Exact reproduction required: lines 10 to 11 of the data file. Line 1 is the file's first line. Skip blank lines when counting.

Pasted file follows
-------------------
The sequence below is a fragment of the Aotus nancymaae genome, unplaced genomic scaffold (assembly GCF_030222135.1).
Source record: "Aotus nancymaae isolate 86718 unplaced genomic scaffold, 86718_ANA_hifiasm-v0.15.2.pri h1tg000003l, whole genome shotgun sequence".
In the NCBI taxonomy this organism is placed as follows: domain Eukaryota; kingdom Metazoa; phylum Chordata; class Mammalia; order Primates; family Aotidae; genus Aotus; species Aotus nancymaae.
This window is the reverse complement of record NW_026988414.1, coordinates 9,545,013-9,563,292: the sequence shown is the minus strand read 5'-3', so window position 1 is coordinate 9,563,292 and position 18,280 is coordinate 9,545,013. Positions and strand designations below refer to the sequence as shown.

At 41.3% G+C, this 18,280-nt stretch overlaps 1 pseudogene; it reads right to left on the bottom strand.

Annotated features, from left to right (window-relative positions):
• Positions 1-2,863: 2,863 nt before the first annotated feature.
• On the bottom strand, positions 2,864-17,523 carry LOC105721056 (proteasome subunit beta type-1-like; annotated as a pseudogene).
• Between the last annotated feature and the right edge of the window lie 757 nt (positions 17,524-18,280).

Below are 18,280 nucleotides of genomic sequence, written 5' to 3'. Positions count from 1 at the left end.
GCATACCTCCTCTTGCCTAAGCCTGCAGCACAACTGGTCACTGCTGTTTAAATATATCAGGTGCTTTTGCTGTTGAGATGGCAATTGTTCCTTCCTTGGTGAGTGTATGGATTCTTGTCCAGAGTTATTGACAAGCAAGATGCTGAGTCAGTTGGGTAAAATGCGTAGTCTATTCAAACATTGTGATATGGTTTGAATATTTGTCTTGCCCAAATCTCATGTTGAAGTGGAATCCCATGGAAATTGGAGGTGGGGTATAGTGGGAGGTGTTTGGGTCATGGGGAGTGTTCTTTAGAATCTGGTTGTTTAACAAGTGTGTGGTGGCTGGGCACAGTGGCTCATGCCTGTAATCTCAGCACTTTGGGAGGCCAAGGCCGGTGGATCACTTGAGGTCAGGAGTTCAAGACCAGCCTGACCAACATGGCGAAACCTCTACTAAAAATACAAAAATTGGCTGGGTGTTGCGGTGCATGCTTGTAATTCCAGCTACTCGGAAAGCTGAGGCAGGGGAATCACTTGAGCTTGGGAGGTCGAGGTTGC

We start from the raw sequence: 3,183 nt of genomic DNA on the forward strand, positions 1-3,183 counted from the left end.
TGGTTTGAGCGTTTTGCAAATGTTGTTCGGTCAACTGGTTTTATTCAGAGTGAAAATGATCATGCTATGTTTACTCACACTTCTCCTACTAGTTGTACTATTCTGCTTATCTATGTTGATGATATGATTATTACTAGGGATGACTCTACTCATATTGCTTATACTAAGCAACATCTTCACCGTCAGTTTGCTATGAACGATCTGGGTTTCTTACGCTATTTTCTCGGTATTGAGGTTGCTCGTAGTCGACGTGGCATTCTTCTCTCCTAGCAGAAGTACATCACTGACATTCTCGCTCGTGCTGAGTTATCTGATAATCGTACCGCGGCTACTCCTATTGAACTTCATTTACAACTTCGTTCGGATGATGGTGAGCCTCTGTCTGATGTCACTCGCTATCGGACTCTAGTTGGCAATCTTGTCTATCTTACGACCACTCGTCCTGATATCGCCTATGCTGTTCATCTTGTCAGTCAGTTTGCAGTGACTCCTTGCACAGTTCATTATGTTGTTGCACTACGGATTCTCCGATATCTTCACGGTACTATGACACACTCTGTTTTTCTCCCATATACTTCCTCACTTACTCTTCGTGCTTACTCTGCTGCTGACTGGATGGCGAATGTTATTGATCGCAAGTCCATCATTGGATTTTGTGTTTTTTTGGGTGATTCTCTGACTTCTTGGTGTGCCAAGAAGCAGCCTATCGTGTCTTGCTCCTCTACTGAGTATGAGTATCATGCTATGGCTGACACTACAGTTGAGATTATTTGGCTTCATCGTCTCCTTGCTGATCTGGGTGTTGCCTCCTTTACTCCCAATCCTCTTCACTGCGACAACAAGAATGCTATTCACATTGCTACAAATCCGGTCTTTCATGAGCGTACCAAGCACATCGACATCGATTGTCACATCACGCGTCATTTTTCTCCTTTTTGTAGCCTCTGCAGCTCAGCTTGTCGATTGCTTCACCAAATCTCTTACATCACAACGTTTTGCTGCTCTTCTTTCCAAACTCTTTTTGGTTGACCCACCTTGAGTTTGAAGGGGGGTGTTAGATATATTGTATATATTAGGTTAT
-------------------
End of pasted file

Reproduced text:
Below are 18,280 nucleotides of genomic sequence, written 5' to 3'. Positions count from 1 at the left end.
GCATACCTCCTCTTGCCTAAGCCTGCAGCACAACTGGTCACTGCTGTTTAAATATATCAGGTGCTTTTGCTGTTGAGATGGCAATTGTTCCTTCCTTGGTGAGTGTATGGATTCTTGTCCAGAGTTATTGACAAGCAAGATGCTGAGTCAGTTGGGTAAAATGCGTAGTCTATTCAAACATTGTGATATGGTTTGAATATTTGTCTTGCCCAAATCTCATGTTGAAGTGGAATCCCATGGAAATTGGAGGTGGGGTATAGTGGGAGGTGTTTGGGTCATGGGGAGTGTTCTTTAGAATCTGGTTGTTTAACAAGTGTGTGGTGGCTGGGCACAGTGGCTCATGCCTGTAATCTCAGCACTTTGGGAGGCCAAGGCCGGTGGATCACTTGAGGTCAGGAGTTCAAGACCAGCCTGACCAACATGGCGAAACCTCTACTAAAAATACAAAAATTGGCTGGGTGTTGCGGTGCATGCTTGTAATTCCAGCTACTCGGAAAGCTGAGGCAGGGGAATCACTTGAGCTTGGGAGGTCGAGGTTGC